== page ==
A year ago, Colleen Rooney joined Signet Jewelers as chief communications & CSR officer with the charge of growing its comms function in line with the company’s stature as the world’s largest diamond jeweler. At that time, Signet was already in the midst of a transformation, with an increased focus on virtual sales and social initiatives among other facets of the business. All of which laid the groundwork for the challenges Signet and its retail brands — Kay, Zales and Jared among others — faced when Covid-19 shut down its roughly 3,200 stores (some of which won’t reopen), begging the question: how do you sell diamonds during a pandemic? In an interview with PRovoke, Rooney discusses the role comms played in keeping business alive through measures from offering customers online consultations to virtual weddings (led by Signet employees ordained as ministers to boot). An edited transcript:

Signet is a 70-year-old, $6.2 billion company. What has sparked the move to beef up communications now?

We have an incredible CEO, and I have worked with some great ones. But Gina Drosos is probably one of the best because she really understands transformation. She comes from P&G so she knows the power of communications and content, so we talked about how we really should be a mini media company and be much more proactive storytellers to drive awareness of our corporate brand and all the companies in our portfolios.

Communications had been a little more of a traditional, risk-adverse function. Function was a little more focused on corporate comms only, and I would say maybe more reactive than proactive. We are a consumer company so one of the first things we did was build a consumer PR function. There were no consumer agencies before. We did a pilot in the first three months to see how a consumer PR worked to benefit the brands, and since Gina is such a smart marketer we did an ROI on investment.  We found every dollar spent on PR was equivalent to $100 spent on ads. So now today we have a very healthy PR function where we average a billion impressions a month. And that’s doing things ourselves and working with boutique firms.

What is that story?

Signet is a leader in responsible sourcing, and we are now on a mission of (operating on) a more ESG framework and being a leader in all things related to societal change. So our boiler plate is that we are the world’s largest diamond jeweler retailer. But our mission says, ‘celebrate life and express love.’ And obviously bridal and engagement is a very big piece of our businesses.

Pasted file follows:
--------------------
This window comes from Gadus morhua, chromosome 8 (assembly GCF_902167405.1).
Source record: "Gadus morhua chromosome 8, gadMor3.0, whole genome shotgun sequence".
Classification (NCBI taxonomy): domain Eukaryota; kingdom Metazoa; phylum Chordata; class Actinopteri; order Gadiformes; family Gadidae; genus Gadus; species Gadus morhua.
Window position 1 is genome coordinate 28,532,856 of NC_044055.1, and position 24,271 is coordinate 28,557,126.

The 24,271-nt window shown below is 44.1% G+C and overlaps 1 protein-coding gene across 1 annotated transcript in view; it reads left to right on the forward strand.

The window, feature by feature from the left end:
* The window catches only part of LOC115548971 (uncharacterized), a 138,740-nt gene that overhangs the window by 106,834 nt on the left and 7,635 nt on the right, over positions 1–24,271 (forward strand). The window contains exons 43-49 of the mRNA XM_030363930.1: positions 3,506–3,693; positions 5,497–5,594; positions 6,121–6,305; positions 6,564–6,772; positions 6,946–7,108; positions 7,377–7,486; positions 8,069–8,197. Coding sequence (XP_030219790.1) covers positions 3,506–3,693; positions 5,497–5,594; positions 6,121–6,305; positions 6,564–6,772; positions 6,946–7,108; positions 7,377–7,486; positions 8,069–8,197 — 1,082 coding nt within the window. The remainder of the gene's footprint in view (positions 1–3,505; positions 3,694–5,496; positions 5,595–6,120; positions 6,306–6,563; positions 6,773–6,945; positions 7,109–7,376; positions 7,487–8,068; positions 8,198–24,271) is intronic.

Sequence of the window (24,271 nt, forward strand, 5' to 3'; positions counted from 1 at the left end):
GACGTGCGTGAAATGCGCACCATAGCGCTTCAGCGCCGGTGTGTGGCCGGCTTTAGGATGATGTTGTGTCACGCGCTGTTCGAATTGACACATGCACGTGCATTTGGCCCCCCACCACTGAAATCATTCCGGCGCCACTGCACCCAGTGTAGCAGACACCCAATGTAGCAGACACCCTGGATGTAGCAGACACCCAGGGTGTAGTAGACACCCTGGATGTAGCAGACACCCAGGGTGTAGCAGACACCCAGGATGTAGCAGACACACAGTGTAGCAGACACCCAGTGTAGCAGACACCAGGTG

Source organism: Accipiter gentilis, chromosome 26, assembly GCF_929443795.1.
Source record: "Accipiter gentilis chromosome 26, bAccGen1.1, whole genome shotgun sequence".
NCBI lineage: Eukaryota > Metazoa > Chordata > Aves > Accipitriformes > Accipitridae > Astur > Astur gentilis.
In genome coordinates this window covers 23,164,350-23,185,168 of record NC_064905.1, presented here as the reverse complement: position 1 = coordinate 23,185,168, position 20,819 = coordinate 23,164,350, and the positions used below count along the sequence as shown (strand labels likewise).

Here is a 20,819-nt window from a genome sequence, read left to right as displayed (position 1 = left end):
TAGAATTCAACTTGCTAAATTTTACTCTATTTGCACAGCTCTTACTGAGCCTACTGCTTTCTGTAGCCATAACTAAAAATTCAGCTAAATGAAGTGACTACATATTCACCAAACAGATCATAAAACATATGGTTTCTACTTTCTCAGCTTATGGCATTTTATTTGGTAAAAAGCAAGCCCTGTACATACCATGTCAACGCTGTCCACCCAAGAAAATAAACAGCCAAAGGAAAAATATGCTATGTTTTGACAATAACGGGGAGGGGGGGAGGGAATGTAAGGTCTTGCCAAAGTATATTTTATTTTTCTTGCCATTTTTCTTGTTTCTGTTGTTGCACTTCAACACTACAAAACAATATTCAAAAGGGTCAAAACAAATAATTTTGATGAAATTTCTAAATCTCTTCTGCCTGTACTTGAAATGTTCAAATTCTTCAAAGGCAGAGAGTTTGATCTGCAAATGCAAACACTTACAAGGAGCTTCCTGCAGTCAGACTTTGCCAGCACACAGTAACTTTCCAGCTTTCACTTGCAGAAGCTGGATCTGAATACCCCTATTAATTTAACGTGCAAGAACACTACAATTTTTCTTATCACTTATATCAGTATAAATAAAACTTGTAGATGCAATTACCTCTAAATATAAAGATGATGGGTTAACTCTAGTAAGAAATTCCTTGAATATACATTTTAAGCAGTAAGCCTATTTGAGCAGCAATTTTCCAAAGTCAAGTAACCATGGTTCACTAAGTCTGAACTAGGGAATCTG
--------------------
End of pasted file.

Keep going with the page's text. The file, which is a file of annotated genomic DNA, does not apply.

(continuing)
Jewelry has been around since King Tut. Our jewelry consultants are like trusted jewelers and friends to clients. We are evolving into a more purpose-led company, especially in this time we realize we can lead positive change by fostering love.  Jewelry is the product but it’s really being a community of good corporate citizens trying to inspire more love.

Purpose has become a lens for our company. When we were all outraged, horrified with George Floyd, it was important for us to be with the NAACP Legal Defense Fund through donation. When we wanted to make sure our team members were (being heard), we launched a new series called Signet speaks out, which is a quarterly check-in when leaders speak about what it’s like to be Black in America. It is for us to use our corporate voice to celebrate Pride not just in June but throughout the year. In the middle of Covid, we lead with our values. We closed our stores when we realized it should be done, a week before any mandate. It was difficult, 90% of our revenue traditionally comes from store sales, but the right thing to do. And it has been an amazing personal experience. I have ever seen engagement with our team like we have had in any other company.

How were you able to do that and survive the shift?

Gina built the foundation for being a digital-first, customer-first company. We have done amazing things with hundreds of thousands of virtual appointments, we have done virtual weddings, online concierge service. Customer demand for our products did not slow down during Covid. We just had to find different ways that we were there for them when everyone was on lockdown.

Diamond jewelry seems like a pretty big purchase to make sight unseen.

Think about it this way. Literally more than half our team members today can be virtual jewelry consultants using technology that we built and was fast-tracked during Covid. We are about 90% reopened today but those who don’t want to can do virtual selling while they are in the store and customers are on the couch. We are very fortunate that we have proprietary imagery software where we can showcase our diamonds and jewelry in a way that is on par with how you would experience it in a store. I also think it is really helping consumers have confidence as they are coming back into stores because they have had such a good time getting to know our people and our products.

And even with the notion of there being insurmountable challenges during Covid, consumers still wanted to get engaged and get married. So we found a way to do virtual weddings (more than 200 have already taken place). 74 members of our team became ordained ministers. We had parking lot proposals, where our very safe employees would deliver rings from a distance. We just like our purpose. We are more in the business of manifesting love then just (selling) the product itself.